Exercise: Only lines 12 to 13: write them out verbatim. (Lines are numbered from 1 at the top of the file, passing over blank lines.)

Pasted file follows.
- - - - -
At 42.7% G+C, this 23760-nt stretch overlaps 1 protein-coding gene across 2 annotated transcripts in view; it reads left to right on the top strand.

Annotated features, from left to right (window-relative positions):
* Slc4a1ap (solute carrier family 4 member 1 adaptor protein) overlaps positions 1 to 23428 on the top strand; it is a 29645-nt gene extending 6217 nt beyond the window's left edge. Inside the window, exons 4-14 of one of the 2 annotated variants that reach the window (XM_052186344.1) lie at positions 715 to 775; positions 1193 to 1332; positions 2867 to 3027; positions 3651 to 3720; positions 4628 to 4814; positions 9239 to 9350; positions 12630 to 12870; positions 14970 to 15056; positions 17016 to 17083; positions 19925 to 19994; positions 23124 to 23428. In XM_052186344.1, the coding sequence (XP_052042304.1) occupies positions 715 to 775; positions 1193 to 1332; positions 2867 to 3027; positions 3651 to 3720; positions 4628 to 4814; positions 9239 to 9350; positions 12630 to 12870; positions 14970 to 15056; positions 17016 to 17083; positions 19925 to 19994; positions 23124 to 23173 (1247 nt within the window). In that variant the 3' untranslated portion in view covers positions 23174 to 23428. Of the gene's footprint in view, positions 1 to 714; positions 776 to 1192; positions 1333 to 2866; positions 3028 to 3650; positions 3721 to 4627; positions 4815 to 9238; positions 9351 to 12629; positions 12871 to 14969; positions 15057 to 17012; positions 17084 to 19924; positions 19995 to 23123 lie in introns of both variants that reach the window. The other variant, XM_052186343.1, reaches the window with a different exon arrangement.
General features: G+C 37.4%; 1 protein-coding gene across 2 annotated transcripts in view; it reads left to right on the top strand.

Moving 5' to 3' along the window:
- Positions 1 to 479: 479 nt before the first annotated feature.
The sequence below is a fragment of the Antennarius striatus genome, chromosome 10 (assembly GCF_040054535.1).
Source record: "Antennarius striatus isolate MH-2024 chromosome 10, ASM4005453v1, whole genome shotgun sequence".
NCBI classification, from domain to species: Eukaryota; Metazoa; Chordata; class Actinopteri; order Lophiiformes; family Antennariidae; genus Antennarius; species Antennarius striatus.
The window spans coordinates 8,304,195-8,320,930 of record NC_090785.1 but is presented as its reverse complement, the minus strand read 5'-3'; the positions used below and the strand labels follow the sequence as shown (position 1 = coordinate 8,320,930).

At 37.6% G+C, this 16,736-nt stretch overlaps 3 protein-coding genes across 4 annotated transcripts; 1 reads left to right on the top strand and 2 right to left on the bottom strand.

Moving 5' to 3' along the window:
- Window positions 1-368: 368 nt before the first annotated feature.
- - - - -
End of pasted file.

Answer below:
Moving 5' to 3' along the window:
- Window positions 1-368: 368 nt before the first annotated feature.